Repeated blows to the head during boxing and martial arts fights can result in shrinkage of brain structures as well as a loss of cognitive performance, according to a study published in the British Journal of Sports Medicine.
Those with a higher fight exposure score (FES) had reduction in volumes in several brain regions and poorer cognitive performance compared to those with a lower FES score and controls.
The researchers used MRI and tests of verbal memory, processing speed, fine motor skills, and reaction times to assess 224 professional fighters over 5 years. Fighters participated in up to 101 fights, with an average of 10 matches and careers that lasted for as long as 24 years.
Those with more extensive fight histories, and presumed elevated number of blows to the head, had lower volumes in the caudate and thalamus regions and lower processing speeds. For each increase in FES score, there was a 0.8% volume shrinkage in brain structures and a 2.1% reduction in processing speed, or 0.19% per fight. Those with an FES score of 4 were had 8.8% slower processing speeds than those with an FES score of 0.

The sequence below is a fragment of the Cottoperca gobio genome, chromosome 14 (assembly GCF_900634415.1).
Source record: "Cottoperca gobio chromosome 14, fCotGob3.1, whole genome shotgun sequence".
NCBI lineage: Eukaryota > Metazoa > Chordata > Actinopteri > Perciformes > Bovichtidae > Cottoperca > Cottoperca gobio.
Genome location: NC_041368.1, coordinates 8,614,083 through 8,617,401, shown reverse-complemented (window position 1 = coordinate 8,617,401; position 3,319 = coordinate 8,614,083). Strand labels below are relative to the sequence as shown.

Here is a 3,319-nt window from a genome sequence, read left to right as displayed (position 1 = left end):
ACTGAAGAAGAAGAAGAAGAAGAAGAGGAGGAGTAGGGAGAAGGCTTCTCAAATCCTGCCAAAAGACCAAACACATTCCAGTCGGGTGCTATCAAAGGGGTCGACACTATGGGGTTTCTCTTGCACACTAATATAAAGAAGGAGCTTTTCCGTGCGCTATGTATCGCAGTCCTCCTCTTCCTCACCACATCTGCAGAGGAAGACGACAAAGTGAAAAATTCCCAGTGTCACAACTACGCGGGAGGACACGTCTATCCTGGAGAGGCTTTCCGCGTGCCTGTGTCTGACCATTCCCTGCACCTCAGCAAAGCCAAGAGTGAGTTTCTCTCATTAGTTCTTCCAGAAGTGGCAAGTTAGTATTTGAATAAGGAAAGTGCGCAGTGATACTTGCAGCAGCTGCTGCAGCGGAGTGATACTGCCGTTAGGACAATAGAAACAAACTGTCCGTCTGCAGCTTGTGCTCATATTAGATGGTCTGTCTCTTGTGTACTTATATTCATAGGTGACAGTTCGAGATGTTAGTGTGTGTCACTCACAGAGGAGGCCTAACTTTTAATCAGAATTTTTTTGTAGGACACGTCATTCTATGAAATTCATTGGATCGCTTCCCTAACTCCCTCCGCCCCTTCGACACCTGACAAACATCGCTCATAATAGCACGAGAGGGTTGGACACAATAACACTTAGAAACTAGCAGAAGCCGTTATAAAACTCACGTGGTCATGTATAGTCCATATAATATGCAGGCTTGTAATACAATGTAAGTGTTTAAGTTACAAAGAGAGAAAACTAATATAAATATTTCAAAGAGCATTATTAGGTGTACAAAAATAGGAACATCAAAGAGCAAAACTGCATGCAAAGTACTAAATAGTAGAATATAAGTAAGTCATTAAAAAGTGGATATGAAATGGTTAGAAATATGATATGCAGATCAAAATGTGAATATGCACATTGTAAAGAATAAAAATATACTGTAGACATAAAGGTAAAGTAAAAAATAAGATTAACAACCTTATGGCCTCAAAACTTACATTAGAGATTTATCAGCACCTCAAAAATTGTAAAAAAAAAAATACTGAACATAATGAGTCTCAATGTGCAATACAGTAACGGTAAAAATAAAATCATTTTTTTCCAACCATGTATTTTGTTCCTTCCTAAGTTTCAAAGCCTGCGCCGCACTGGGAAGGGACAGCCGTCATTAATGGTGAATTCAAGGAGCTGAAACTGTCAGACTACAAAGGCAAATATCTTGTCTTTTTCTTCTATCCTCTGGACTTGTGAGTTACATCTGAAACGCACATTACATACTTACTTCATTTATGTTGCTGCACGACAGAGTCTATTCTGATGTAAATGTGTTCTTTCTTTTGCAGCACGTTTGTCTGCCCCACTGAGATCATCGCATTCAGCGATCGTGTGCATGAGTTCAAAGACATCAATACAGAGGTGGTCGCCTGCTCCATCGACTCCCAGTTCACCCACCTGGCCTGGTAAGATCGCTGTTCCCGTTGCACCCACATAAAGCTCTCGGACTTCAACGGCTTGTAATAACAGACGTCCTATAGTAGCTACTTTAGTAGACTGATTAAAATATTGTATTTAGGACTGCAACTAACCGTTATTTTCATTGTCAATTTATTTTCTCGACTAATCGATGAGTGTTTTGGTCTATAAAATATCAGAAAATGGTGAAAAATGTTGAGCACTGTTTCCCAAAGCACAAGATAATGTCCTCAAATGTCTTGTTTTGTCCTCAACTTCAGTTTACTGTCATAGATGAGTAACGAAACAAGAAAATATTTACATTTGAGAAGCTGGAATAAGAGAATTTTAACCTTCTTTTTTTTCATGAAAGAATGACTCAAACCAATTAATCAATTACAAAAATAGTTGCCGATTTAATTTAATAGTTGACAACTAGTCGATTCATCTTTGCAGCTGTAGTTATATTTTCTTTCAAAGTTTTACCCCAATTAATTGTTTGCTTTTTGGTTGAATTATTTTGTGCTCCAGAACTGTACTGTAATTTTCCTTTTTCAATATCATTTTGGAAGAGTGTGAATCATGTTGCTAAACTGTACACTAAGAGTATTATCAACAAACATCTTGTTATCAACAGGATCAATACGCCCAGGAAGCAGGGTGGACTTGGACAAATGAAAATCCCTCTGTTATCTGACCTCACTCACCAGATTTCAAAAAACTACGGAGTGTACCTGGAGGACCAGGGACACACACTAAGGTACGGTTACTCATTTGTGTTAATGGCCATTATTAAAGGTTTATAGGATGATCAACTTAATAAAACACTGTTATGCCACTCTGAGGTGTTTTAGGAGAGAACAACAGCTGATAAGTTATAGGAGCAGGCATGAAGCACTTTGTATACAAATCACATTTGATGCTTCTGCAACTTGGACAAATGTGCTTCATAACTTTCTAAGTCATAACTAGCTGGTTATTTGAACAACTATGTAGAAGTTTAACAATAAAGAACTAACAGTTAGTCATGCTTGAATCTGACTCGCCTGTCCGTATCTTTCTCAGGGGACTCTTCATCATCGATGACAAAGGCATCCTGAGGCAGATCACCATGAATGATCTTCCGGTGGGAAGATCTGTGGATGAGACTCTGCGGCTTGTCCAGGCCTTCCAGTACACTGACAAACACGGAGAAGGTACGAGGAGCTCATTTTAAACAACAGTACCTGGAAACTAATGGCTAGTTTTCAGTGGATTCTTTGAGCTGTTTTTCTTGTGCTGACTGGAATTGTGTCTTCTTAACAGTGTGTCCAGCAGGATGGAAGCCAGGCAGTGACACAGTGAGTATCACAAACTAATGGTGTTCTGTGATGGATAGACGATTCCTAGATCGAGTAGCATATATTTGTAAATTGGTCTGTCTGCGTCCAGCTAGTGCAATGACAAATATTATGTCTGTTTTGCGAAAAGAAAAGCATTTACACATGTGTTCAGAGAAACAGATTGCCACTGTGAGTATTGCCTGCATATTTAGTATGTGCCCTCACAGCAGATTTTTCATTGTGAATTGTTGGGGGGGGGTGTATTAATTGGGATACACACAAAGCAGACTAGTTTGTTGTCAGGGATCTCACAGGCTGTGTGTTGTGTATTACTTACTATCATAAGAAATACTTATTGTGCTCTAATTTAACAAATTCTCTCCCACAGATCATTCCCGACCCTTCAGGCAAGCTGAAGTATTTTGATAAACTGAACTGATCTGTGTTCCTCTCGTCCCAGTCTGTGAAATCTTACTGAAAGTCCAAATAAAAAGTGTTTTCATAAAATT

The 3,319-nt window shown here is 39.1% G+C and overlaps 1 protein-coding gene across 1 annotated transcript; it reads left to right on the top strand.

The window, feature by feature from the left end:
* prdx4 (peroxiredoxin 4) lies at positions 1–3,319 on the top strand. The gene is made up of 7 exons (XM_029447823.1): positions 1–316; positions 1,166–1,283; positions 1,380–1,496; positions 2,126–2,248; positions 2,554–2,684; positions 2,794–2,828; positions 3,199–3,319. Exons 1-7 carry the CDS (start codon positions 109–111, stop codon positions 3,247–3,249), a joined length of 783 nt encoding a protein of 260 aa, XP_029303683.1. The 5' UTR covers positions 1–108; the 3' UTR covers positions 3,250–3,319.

Overall, boxers showed greater loss of brain structure volume and slower processing speeds compared to martial arts fighters, likely due to the fact that the sport centers around “knocking out” an opponent, or in clinical terms, giving them a concussion.
Certain parts of the brain lost their volume as a result of repeated appearances in boxing and martial arts tournaments, in a study that monitored brain structures with magnetic resonance imaging and tracked the brainpower performance of 224 fighters over 5 years of their combat careers.
As well as shrinkage in parts of the brain, the fighters in the study suffered losses in brain processing speeds in comparison with controls who had never taken part in any type of sport that could lead to head injury.